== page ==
"Nothing except a battle lost can be half as melancholy as a battle won," wrote the Duke of Wellington after Waterloo. Ukip can testify to this. Since achieving its founding aim - a British vote to leave the EU - the party has descended into a rolling crisis.

Theresa May's vow to pursue Brexit, and to achieve control of immigration, robbed Ukip of its political distinctiveness. But the party's greatest enemy has been itself. Its leader Paul Nuttall did not merely lose the Stoke by-election (despite the city recording the highest Leave vote), he self-destructed in the process. Contrary to his assertions, Nuttall did not achieve a PhD, was never a professional footballer and did not lose "close personal friends" at Hillsborough. Ukip's deputy Peter Whittle pleaded last weekend that voters needed more time to get to know Nuttall. No, the problem was that they got to know him all too well. A mere three months after becoming leader, Nuttall has endured a level of mockery from which far stronger men would struggle to recover (and he may soon be relieved of the task).

Since then, Ukip's millionaire sugar daddy Arron Banks has threatened to leave the party unless he is made chairman and Nigel Farage is awarded a new role (seemingly that of de facto leader). For good measure, Farage (a man who has failed seven times to enter parliament) has demanded that Ukip's only MP Douglas Carswell is expelled for the crime of failing to aid his knighthood bid. Not wanting to be outdone, Banks has vowed to stand against Carswell at the next election if the dissenter is not purged. Any suggestion that the party's bloodlust was sated by the flooring of Steve Woolfe and Diane James's 18-day leadership has been entirely dispelled.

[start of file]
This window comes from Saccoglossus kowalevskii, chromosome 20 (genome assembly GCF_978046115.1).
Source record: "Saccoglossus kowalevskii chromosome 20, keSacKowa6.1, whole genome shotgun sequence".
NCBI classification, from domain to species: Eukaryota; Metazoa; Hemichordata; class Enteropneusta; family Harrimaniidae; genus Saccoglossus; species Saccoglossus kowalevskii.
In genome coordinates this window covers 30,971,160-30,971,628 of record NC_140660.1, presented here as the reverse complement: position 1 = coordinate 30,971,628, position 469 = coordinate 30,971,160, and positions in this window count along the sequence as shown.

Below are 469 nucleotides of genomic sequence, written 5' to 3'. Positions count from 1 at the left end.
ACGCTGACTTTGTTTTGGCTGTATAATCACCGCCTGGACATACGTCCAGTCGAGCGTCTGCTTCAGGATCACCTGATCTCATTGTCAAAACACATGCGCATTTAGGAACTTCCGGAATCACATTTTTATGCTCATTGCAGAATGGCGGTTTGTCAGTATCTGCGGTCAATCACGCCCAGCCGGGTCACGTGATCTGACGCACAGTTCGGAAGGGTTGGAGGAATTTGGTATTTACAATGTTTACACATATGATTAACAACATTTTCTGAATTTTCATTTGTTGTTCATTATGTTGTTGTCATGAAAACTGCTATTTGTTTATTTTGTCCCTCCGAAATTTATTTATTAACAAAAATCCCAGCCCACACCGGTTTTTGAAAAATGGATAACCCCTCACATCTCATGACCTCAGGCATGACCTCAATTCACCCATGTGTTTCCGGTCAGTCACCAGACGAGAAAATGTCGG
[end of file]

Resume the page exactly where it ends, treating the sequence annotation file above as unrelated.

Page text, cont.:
For all this, it is too early to pronounce Ukip's death (as many have). Despite May's ascension and its myriad woes, it has maintained an average poll rating of 12 per cent this year. This is far from its 2014 zenith, when it polled as high as 25 per cent, but also far from irrelevancy. Incapable of winning Labour seats itself, Ukip could yet gift them to the Conservatives by attracting anti-Tory, anti-Corbyn voters (in marginals, the margins matter).

Though Theresa May appears invulnerable, Brexit could provide fertile political territory for Ukip. Those who voted Leave in the hope of a radical reduction in immigration will likely be dismayed if only a moderate fall results. Cabinet ministers who boasted during the referendum of their desire to reduce immigration have already been forced to concede that newcomers will be required to fill vacancies for years to come. Ukip will be the natural vehicle for those aggrieved by Brexit "betrayal". Some Leave voters are already dismayed by the slowness of the process (questioning why withdrawal wasn't triggered immediately) and will revolt at the "transitional period" and budget contributions now regarded as inevitable.

The declarations of Ukip's death by both conservatives and liberals have all the hallmarks of wishful thinking. Even if the party collapses in its present form, something comparable to it would emerge. Indeed, the complacency of its opponents could provide the very conditions it needs to thrive.

George Eaton is political editor of the New Statesman.